Review: Brazilian artist Toni Tornado has led one hell of a life. Before he found fame as a funk and soul fusionist, he had spells pimping in New York, dancing in television shows and working as a teenage shoeshine. He was catapulted to fame - in his native country, at least - by the release of the B.R.3 album in 1971. Here, his sought after '72 masterpiece, Toni, finally gets the reissue treatment courtesy of Portugal's Mad About Records. The set is considered something of a "Black Rio" masterpiece and remains something of a must-have for those interested by the blurry middle ground between U.S soul and funk, big band jazz, Brazilian pop and tropical grooves (one of Tornado's parents was from Guyana). Original pressings are hard to come by, so this should be an essential purchase.
Review: Rich gutsy soul from a man who's regularly described as Brazil's James Brown, "O Journalerio" is a blueprint funk jam. Released in 1971 (on his hyper-rare album BR-3) it's all about the orchestrated swing, bluesy groove and Hammond licks so lavish you need to towel on every listen. Flip for Som Tres... An off-shoot of the Sambalanco Trio, it's the sound of Cesar Camargo Mariano controlling a restrained rolling slice of filmic instrumental funk where horns, keys and drums gather momentum with big band drama. Neither have been released on 45" before, making this all the more special.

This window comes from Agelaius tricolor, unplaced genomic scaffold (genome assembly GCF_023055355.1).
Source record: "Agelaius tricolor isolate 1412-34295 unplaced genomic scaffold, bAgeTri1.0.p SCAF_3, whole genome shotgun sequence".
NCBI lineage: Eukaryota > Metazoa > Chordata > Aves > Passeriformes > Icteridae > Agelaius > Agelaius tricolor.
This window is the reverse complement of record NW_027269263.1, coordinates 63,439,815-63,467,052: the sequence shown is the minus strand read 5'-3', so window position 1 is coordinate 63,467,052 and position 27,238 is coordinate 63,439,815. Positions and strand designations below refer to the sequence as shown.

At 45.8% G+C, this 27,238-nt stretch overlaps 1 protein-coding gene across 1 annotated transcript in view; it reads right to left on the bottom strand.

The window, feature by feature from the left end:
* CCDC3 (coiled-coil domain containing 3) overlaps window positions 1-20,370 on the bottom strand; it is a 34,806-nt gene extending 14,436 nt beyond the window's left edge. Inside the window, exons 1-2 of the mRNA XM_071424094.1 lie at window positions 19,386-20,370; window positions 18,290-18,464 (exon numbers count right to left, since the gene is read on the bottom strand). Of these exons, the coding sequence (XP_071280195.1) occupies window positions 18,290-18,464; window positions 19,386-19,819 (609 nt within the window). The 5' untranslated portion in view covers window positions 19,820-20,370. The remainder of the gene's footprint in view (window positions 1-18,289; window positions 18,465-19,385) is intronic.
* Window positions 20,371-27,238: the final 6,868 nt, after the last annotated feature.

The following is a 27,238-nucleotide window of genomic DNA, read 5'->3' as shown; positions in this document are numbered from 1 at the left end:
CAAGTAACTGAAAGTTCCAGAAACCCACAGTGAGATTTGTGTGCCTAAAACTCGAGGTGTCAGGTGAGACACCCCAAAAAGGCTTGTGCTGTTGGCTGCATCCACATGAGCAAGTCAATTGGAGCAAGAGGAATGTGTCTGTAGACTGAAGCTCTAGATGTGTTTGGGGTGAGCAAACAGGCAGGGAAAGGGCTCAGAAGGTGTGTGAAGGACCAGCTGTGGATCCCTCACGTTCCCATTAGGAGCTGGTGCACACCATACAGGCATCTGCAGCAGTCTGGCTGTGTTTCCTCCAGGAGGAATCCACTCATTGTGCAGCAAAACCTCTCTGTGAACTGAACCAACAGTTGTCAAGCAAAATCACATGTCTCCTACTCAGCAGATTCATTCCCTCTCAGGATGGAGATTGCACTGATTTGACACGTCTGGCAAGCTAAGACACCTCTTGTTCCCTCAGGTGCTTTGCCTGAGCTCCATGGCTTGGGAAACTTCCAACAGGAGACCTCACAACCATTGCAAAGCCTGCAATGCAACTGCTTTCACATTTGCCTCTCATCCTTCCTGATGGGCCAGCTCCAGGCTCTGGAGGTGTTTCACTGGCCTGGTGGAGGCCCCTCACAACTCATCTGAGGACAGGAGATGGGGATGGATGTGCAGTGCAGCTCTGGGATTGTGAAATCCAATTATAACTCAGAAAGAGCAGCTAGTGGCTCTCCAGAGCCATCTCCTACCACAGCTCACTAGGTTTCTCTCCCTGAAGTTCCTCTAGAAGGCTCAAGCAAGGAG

Review: Two premium Latin funk documents on one limited 45, Mr Bongo deliver once again: Marcos Valle needs no introduction to Brazilian music enthusiasts. "Mentira" is a self-cover as Valle takes his 69 classic "Mentira Carioca" and develops the dynamic with a vocal style that's highly reminiscent of Donovan. Flip for Toni Tornado's Black Rio anthem "Me Libertei". Fusing sleazy rock n roll with jazzy Latin soul, madly this is the first time it's ever graced a 45!